A quippy slogan has galvanized the ‘ban cars movement’

Screengrab from Jalponik. Inset image: Doug Gordon in 2012 by Jonathan Maus/BikePortland

It’s impossible to explain the crusade to reform the American transportation system with a quippy slogan. But a successful movement needs a catchy tagline, and some bike and transit activists have settled on “ban cars” as the t-shirt and sticker-worthy phrase to summarize their ideology.

To the average car-dependent American, however, the rallying cry comes with baggage and may seem like bait for Fox News fearmongers. The fight against car culture is much more complicated than simply “banning cars.” So should we go with “ban cars (once we have enough alternate transportation infrastructure to accommodate everyone so they don’t need to drive, and even then there will be exceptions”)? Well…I don’t think that really has the same ring to it.

Those who want nuance are going to have to stick around past the slogan.

In a recent Jalopnik piece (an outlet whose tagline is “drive free or die”), transportation activist and co-host of the War on Cars Podcast Doug Gordon provided some of that nuance in a summary of what the phrase “ban cars” means to him. In the article, Gordon says the ‘ban cars movement’ “wants us to reckon with the truth about the automobile’s impacts on society, to weigh the bad against the good.” He’s explicit about the bad, citing statistics about how many Americans die in car crashes every year (last year, it was 42,915 people) and how much carbon cars spew into the atmosphere. Transportation activists know these stats well, but the general car-driving public doesn’t often come face to face with the destruction cars create.

Gordon writes the ‘ban cars movement’ is not literally a movement to ban cars, and is instead simply a prompt to consider how dominant the automobile is as a part of American society – and is that really so radical?

It’s a fight to expand the rights and freedoms of those who are unable to drive — for medical, financial, or legal reasons — and those who are simply uninterested in operating a multi-ton machine where a momentary lapse of judgment can kill. Given the aggregate ways in which cars negatively impact individual lives, communities, and the planet, I believe a good-faith understanding of “the ban cars movement” is actually less radical than maintaining the status quo, which often seems to take the shape of a ban on everything but cars.

I really struggle to articulate my thoughts on this subject, and I appreciated Gordon’s helpful explanation that contains all the disclaimers necessary when talking about something so controversial. Gordon’s article acknowledged the ways “ban cars” is not an adequate argument against car culture while still defending its usefulness as “a short, pithy message.”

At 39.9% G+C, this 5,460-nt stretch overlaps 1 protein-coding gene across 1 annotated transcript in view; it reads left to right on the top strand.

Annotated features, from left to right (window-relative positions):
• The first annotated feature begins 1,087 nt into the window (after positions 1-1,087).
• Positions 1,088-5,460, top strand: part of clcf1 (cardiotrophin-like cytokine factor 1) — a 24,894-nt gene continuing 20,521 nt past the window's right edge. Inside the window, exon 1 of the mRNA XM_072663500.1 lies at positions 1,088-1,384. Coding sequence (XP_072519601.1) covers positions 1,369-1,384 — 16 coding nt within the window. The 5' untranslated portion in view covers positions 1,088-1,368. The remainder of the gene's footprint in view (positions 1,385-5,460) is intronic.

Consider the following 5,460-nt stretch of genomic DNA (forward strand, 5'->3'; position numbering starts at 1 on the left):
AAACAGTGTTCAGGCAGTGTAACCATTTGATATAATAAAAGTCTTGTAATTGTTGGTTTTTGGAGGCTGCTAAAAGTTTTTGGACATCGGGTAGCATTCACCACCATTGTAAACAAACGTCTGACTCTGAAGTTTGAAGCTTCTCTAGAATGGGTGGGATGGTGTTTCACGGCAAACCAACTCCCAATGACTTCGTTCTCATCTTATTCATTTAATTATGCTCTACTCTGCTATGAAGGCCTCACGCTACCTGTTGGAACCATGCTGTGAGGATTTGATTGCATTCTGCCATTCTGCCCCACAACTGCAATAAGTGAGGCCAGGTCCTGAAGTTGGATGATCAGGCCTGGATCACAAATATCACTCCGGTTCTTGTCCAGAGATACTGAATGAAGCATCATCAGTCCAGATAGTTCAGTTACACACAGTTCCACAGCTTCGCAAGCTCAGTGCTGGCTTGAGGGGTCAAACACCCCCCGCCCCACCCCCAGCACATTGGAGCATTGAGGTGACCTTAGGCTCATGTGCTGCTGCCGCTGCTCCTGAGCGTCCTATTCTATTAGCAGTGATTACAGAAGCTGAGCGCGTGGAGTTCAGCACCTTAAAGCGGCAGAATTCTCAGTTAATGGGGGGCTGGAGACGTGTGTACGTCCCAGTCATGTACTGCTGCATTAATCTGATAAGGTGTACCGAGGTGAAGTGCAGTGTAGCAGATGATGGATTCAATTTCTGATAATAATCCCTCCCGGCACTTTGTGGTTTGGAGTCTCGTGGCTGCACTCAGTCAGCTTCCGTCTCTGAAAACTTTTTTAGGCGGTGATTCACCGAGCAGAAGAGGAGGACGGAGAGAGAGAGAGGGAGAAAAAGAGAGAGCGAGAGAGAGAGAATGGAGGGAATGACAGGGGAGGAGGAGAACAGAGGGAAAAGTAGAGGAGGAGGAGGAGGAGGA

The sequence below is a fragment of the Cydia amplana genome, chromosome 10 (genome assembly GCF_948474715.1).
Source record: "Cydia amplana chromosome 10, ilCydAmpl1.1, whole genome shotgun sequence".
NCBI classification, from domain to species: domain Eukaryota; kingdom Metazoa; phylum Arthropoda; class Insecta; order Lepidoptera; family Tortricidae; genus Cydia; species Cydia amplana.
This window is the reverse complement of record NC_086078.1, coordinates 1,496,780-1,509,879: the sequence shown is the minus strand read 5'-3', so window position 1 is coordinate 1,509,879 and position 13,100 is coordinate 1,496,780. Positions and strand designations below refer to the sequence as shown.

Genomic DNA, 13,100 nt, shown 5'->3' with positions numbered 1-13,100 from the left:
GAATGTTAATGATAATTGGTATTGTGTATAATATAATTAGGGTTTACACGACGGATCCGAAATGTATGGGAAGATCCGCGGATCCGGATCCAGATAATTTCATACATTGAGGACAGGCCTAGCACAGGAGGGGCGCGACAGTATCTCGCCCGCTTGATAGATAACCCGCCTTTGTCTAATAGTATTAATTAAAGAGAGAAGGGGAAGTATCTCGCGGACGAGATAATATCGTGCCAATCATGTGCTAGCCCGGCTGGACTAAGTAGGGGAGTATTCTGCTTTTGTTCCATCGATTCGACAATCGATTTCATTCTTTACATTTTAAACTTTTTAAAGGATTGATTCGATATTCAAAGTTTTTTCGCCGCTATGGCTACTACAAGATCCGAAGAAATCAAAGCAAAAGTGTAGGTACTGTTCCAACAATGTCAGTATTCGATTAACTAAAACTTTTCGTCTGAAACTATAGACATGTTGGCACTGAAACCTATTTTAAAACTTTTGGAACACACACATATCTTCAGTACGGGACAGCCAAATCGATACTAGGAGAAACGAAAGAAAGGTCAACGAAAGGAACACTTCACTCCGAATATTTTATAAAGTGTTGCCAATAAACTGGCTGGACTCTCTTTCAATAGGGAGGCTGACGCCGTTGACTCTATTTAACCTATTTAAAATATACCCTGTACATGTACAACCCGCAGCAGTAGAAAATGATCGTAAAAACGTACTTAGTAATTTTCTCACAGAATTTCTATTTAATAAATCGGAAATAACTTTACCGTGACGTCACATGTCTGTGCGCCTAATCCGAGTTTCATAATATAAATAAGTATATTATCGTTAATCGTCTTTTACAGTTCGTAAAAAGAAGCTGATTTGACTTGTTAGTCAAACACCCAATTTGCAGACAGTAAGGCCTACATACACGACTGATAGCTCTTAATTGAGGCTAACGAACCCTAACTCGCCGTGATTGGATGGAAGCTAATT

Here’s more from Gordon’s piece:

The goal of “the ban cars movement,” as I see it, is not to render cars obsolete. It’s to give people the choice to live a life where car ownership, and car dependence, are unnecessary — regardless of socioeconomic status or physical ability to operate an automobile. It starts in dense urban areas, places where a few policy tweaks could turn public transit, cycling and walking into the lowest-stress, most convenient options.

No societal effort ever reaches 100 percent success. If the humorously-named “ban cars movement” enacted just a fraction of its goals, people who need to drive, or who simply enjoy driving, would still have that option. Car ownership simply wouldn’t be the price of admission for full participation in society. Or for picking up a gallon of milk.

None of what I’ve described could be accurately called a “ban on cars.” At worst, you could say these are limits on driving in specific locations and circumstances. Taking a lane away from car traffic to install a protected bike route? Sure, that bans cars — from a sliver of pavement. Dedicated bus lanes do the same. At its heart, “ban cars” is not a call to abolish all motor vehicles, but a focused effort to de-emphasize the least efficient form of transportation — the single-occupancy private vehicle — in urban centers where public transit is available and space is at a premium.

I’ve been met with enough backlash after making seemingly reasonable claims about the state of the American transportation system to know this is a topic to tread lightly about. But I also think being overly explanatory can water down the message. Sometimes I get so nervous about coming across as dogmatic or holier-than-thou, I use so many justifiers I end up saying nothing at all.

There’s a fine line to walk here. The transportation reform movement needs as many people on board as possible, and nobody likes to listen to someone on a high horse that makes such a direct affront to the status quo. But given the dire state of the earth and so many things on it, it feels like the right time to push open the Overton window a bit more.

You can read Gordon’s full article here, and be sure to check out the War on Cars podcast if you haven’t already.